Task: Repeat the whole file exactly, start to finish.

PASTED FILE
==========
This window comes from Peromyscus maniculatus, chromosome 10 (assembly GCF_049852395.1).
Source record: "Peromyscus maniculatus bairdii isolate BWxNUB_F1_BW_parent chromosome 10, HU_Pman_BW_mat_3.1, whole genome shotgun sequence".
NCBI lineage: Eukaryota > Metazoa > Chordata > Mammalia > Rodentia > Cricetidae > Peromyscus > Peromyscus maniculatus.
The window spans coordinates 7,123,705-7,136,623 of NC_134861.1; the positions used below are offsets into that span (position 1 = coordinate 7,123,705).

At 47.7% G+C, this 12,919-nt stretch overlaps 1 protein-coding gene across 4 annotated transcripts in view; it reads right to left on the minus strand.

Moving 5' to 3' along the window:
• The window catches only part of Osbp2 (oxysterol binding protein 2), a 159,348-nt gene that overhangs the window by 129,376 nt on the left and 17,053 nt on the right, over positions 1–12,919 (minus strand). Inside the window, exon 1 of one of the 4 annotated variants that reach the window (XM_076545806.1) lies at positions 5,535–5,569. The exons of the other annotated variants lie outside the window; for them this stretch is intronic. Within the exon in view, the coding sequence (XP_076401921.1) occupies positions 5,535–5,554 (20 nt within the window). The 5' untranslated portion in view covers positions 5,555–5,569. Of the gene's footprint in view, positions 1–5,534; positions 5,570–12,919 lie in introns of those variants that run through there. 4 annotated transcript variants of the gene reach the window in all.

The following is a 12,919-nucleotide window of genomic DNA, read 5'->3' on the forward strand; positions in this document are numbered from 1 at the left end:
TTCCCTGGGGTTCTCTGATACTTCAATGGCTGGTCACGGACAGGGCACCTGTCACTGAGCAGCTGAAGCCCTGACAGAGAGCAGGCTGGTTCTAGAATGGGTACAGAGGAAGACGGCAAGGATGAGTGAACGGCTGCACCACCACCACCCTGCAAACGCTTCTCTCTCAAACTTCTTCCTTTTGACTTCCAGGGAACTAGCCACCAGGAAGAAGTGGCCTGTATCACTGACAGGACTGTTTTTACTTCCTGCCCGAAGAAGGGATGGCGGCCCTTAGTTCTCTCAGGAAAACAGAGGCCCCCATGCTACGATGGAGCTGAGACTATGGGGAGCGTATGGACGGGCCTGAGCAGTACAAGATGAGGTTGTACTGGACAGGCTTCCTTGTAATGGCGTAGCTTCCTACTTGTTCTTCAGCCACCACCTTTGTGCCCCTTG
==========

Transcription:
This window comes from Peromyscus maniculatus, chromosome 10 (assembly GCF_049852395.1).
Source record: "Peromyscus maniculatus bairdii isolate BWxNUB_F1_BW_parent chromosome 10, HU_Pman_BW_mat_3.1, whole genome shotgun sequence".
NCBI lineage: Eukaryota > Metazoa > Chordata > Mammalia > Rodentia > Cricetidae > Peromyscus > Peromyscus maniculatus.
The window spans coordinates 7,123,705-7,136,623 of NC_134861.1; the positions used below are offsets into that span (position 1 = coordinate 7,123,705).

At 47.7% G+C, this 12,919-nt stretch overlaps 1 protein-coding gene across 4 annotated transcripts in view; it reads right to left on the minus strand.

Moving 5' to 3' along the window:
• The window catches only part of Osbp2 (oxysterol binding protein 2), a 159,348-nt gene that overhangs the window by 129,376 nt on the left and 17,053 nt on the right, over positions 1–12,919 (minus strand). Inside the window, exon 1 of one of the 4 annotated variants that reach the window (XM_076545806.1) lies at positions 5,535–5,569. The exons of the other annotated variants lie outside the window; for them this stretch is intronic. Within the exon in view, the coding sequence (XP_076401921.1) occupies positions 5,535–5,554 (20 nt within the window). The 5' untranslated portion in view covers positions 5,555–5,569. Of the gene's footprint in view, positions 1–5,534; positions 5,570–12,919 lie in introns of those variants that run through there. 4 annotated transcript variants of the gene reach the window in all.

The following is a 12,919-nucleotide window of genomic DNA, read 5'->3' on the forward strand; positions in this document are numbered from 1 at the left end:
TTCCCTGGGGTTCTCTGATACTTCAATGGCTGGTCACGGACAGGGCACCTGTCACTGAGCAGCTGAAGCCCTGACAGAGAGCAGGCTGGTTCTAGAATGGGTACAGAGGAAGACGGCAAGGATGAGTGAACGGCTGCACCACCACCACCCTGCAAACGCTTCTCTCTCAAACTTCTTCCTTTTGACTTCCAGGGAACTAGCCACCAGGAAGAAGTGGCCTGTATCACTGACAGGACTGTTTTTACTTCCTGCCCGAAGAAGGGATGGCGGCCCTTAGTTCTCTCAGGAAAACAGAGGCCCCCATGCTACGATGGAGCTGAGACTATGGGGAGCGTATGGACGGGCCTGAGCAGTACAAGATGAGGTTGTACTGGACAGGCTTCCTTGTAATGGCGTAGCTTCCTACTTGTTCTTCAGCCACCACCTTTGTGCCCCTTG